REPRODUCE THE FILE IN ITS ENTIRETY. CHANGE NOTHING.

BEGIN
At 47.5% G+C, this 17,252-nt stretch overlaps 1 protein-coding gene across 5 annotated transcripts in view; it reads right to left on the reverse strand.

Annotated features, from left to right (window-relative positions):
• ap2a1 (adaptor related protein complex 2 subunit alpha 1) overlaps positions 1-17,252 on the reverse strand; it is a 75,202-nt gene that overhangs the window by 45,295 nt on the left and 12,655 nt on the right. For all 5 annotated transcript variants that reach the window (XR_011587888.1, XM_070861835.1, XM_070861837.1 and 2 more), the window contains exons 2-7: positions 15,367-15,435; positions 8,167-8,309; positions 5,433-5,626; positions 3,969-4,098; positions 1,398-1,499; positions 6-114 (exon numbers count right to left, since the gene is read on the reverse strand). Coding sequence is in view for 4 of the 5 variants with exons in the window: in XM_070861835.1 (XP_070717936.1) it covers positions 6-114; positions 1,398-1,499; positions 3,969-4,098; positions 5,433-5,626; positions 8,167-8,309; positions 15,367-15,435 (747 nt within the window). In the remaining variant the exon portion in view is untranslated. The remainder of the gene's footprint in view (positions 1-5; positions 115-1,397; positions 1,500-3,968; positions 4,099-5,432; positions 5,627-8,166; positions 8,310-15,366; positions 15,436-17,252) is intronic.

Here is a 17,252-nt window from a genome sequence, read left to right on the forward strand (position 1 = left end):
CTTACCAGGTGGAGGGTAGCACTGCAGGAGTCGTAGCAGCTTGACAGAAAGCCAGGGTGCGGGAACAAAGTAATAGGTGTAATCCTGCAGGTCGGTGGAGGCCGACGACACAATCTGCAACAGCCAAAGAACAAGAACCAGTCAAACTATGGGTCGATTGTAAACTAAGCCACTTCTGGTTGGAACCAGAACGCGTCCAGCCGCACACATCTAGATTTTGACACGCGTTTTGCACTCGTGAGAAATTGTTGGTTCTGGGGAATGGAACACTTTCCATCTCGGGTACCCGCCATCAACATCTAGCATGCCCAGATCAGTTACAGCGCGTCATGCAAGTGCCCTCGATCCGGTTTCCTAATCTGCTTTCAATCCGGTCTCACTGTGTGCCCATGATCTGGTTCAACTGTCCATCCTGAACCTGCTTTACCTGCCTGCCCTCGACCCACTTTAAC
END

At 47.5% G+C, this 17,252-nt stretch overlaps 1 protein-coding gene across 5 annotated transcripts in view; it reads right to left on the reverse strand.

Annotated features, from left to right (window-relative positions):
• ap2a1 (adaptor related protein complex 2 subunit alpha 1) overlaps positions 1-17,252 on the reverse strand; it is a 75,202-nt gene that overhangs the window by 45,295 nt on the left and 12,655 nt on the right. For all 5 annotated transcript variants that reach the window (XR_011587888.1, XM_070861835.1, XM_070861837.1 and 2 more), the window contains exons 2-7: positions 15,367-15,435; positions 8,167-8,309; positions 5,433-5,626; positions 3,969-4,098; positions 1,398-1,499; positions 6-114 (exon numbers count right to left, since the gene is read on the reverse strand). Coding sequence is in view for 4 of the 5 variants with exons in the window: in XM_070861835.1 (XP_070717936.1) it covers positions 6-114; positions 1,398-1,499; positions 3,969-4,098; positions 5,433-5,626; positions 8,167-8,309; positions 15,367-15,435 (747 nt within the window). In the remaining variant the exon portion in view is untranslated. The remainder of the gene's footprint in view (positions 1-5; positions 115-1,397; positions 1,500-3,968; positions 4,099-5,432; positions 5,627-8,166; positions 8,310-15,366; positions 15,436-17,252) is intronic.

Here is a 17,252-nt window from a genome sequence, read left to right on the forward strand (position 1 = left end):
CTTACCAGGTGGAGGGTAGCACTGCAGGAGTCGTAGCAGCTTGACAGAAAGCCAGGGTGCGGGAACAAAGTAATAGGTGTAATCCTGCAGGTCGGTGGAGGCCGACGACACAATCTGCAACAGCCAAAGAACAAGAACCAGTCAAACTATGGGTCGATTGTAAACTAAGCCACTTCTGGTTGGAACCAGAACGCGTCCAGCCGCACACATCTAGATTTTGACACGCGTTTTGCACTCGTGAGAAATTGTTGGTTCTGGGGAATGGAACACTTTCCATCTCGGGTACCCGCCATCAACATCTAGCATGCCCAGATCAGTTACAGCGCGTCATGCAAGTGCCCTCGATCCGGTTTCCTAATCTGCTTTCAATCCGGTCTCACTGTGTGCCCATGATCTGGTTCAACTGTCCATCCTGAACCTGCTTTACCTGCCTGCCCTCGACCCACTTTAAC